Gear of the Year

Light Hikers & Kayaks

May 19, 2005
Outside Magazine

Garmont Eclipse XCR $120

Stripped-down light hikers can leave weekend adventurers craving a little more of everything. But, just like my pre-ramble, all-you-can-eat Southern breakfast, the Eclipse XCR fills the plate. Balancing strength and flexibility, this waterproof Gear of the Year winner made a meal of Alabama's rugged Pinhoti Trail in a hard winter rain.

1. Ankle sprains are the Achilles' heel of low-cut footwear, but the Eclipse XCR fights back. A high inner cuff stabilizes the joint to discourage it from rolling inward, while a rigid leather strip lining the outside of the upper cuff kept me secure on the scree.

2. Many load-bearing hikers have overbuilt heels that impart a ski-boot gait—not pretty when you're negotiating a crowded pub with a full, après-tramp pint. However, the back of the heel on the Eclipse swoops upward, for sneaker-like strolling.

3. Smallish tongues can shift, often leading to chafing at the intersection of ankle and foot. To reduce slippage, Garmont equipped this hiker with a broader tongue that extends down toward the ankle on the inboard side of your foot.

4. Even after shouldering a 30-pound pack, the plastic web in the cushy midsole kept my feet in the game. I could feel the material working like an in-shoe backbone, supporting my soles and lessening fatigue without compromising flex.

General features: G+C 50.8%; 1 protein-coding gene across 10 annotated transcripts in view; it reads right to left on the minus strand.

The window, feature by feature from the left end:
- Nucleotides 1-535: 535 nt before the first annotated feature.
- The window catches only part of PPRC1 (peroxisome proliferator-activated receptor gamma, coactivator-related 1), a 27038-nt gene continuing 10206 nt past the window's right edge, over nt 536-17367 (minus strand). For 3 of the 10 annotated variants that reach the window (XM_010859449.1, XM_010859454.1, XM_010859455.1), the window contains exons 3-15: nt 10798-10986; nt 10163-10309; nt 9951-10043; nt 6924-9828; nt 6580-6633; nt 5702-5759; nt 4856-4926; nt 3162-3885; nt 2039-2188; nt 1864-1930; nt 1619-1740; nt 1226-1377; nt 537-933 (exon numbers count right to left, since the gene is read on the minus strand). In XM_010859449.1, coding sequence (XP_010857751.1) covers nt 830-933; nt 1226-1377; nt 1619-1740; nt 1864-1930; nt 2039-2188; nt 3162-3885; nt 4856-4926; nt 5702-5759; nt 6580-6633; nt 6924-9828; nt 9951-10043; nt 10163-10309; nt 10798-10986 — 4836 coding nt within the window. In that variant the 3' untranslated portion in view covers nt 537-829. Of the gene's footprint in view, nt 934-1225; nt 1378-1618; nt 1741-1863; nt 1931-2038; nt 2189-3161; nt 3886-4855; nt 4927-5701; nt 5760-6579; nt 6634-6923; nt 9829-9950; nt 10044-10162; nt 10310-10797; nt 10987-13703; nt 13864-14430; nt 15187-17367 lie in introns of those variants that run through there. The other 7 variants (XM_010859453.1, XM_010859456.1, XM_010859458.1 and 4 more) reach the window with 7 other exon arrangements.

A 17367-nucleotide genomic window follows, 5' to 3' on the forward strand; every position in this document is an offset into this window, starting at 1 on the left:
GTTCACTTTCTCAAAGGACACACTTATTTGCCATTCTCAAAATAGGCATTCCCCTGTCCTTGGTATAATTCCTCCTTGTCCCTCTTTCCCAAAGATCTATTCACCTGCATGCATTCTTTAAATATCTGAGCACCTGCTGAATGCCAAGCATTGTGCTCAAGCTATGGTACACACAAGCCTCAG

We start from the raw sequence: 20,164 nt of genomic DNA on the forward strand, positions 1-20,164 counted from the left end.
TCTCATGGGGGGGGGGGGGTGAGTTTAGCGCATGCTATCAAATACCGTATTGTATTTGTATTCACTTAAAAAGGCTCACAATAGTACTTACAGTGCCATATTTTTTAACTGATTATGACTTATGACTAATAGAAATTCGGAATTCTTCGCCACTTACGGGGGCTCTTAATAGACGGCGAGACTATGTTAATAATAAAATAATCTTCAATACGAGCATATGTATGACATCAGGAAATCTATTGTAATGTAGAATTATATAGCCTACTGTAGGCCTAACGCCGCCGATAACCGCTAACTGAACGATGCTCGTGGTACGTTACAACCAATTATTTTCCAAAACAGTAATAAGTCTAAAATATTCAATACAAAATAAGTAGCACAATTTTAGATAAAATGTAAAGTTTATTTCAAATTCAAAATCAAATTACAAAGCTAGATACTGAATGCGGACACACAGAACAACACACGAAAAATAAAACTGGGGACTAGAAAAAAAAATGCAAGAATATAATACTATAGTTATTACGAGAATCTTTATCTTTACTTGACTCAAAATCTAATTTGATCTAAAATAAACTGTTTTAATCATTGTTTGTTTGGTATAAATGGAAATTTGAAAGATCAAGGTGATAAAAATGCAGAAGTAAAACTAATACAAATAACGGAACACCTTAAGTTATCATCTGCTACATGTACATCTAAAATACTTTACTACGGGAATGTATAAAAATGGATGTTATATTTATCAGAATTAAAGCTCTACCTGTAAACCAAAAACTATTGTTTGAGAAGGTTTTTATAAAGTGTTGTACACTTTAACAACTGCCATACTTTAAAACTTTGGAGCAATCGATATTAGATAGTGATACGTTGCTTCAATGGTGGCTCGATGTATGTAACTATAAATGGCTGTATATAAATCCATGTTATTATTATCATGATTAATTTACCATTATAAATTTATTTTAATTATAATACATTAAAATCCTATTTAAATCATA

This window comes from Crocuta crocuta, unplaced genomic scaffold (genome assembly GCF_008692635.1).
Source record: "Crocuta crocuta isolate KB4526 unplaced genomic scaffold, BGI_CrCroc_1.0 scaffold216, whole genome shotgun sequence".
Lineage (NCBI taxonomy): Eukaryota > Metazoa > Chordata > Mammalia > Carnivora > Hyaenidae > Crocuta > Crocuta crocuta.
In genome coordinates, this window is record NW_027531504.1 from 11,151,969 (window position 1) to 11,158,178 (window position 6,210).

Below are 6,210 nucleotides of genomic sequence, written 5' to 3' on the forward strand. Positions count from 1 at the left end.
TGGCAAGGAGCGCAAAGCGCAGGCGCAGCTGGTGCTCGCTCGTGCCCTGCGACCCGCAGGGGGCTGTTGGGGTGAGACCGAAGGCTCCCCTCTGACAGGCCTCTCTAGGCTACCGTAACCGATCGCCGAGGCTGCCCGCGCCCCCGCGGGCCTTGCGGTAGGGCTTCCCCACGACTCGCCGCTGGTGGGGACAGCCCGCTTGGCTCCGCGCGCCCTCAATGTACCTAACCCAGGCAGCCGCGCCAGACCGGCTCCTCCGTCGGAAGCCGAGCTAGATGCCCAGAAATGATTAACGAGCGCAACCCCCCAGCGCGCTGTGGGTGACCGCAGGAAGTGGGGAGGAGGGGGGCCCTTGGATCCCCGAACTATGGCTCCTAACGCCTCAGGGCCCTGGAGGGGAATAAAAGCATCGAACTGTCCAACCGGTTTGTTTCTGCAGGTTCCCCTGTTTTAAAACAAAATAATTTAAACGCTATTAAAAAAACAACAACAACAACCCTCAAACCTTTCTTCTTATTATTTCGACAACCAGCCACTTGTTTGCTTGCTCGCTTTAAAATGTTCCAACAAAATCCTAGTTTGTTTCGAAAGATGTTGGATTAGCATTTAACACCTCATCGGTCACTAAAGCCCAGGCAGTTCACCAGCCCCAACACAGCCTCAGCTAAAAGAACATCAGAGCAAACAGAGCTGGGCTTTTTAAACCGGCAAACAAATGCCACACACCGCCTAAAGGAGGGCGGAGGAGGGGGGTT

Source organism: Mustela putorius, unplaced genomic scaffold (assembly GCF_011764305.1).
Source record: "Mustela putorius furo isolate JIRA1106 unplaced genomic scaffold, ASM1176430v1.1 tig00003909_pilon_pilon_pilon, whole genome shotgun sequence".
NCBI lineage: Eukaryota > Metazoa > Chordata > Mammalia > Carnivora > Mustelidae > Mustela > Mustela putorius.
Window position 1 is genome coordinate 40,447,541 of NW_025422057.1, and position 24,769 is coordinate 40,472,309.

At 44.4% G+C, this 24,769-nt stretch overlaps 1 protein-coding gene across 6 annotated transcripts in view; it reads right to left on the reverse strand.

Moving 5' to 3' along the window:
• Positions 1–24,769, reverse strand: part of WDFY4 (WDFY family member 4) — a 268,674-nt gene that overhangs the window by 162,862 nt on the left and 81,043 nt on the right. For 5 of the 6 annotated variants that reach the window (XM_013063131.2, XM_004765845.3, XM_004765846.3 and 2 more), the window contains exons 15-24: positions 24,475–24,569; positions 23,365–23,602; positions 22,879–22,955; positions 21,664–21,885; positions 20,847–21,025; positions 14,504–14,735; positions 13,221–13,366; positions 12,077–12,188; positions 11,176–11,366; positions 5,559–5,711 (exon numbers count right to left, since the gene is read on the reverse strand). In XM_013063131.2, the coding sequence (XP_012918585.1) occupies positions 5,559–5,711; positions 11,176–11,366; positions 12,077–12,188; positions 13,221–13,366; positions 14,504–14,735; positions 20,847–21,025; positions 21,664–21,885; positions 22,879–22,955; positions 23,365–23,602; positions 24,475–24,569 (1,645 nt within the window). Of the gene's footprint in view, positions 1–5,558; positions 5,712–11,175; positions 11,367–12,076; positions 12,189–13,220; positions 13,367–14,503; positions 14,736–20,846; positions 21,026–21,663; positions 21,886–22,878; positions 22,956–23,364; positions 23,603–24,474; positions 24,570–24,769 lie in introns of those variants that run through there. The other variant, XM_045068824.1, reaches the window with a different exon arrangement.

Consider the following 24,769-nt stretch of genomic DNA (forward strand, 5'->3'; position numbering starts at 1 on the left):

5. You won't slosh around in these bad lads, thanks to a Gore-Tex XCR membrane, which functions like a pair of rubber galoshes. But watch out: XCR can choke in high temps; my toes felt damp after trekking through steamy ravines in the soggy Chattahoochee National Forest.

Dagger Crazy 88 $1,150

Ready to go pro? Then you already know that tricks are for kids—and success hinges on huge air. Enter Dagger's Crazy 88, our Gear of the Year selection. This boat is a masterly equation of length, width, weight, and volume distribution, all of which pull together when the time comes to skip off the lip and into the big time.

1. The upswept cockpit increases the boat's overall buoyancy; while popping out of front flips and back flips, I felt like I was on a trampoline.

2. Dagger equipped the Crazy 88 with an add-on called an Overthruster. The detachable plastic pod—about the size of an airline meal tray—increases the boat's volume, ergo its buoyancy. Plunging into the same hole avec and sans Overthruster proved its worth: an extra foot or so of vertical.

3. The Crazy 88 was designed for radical maneuvers like aerial backstabs—picture a back-to-front rotation at a 45-degree angle—but Dagger also softened up this boat's lines. Result: You'll quickly recover from a botched stunt—and maybe even call it a new move!

4. An inch or two svelter than the rest of the Dagger fleet, and boasting a flatter hull, this 28-pounder—among the lightest of the ten boats I tested—is both spry and damn fast.

5. Simple and lightweight outfitting—the padding that keeps you snug and comfy in the cockpit—dials in a perfect fit with little fuss. A removable wedge raises the seat to deter thigh cramps, and your perch moves fore and aft on a track to accommodate your height.

Filed To: Hiking Shoes, Kayaks

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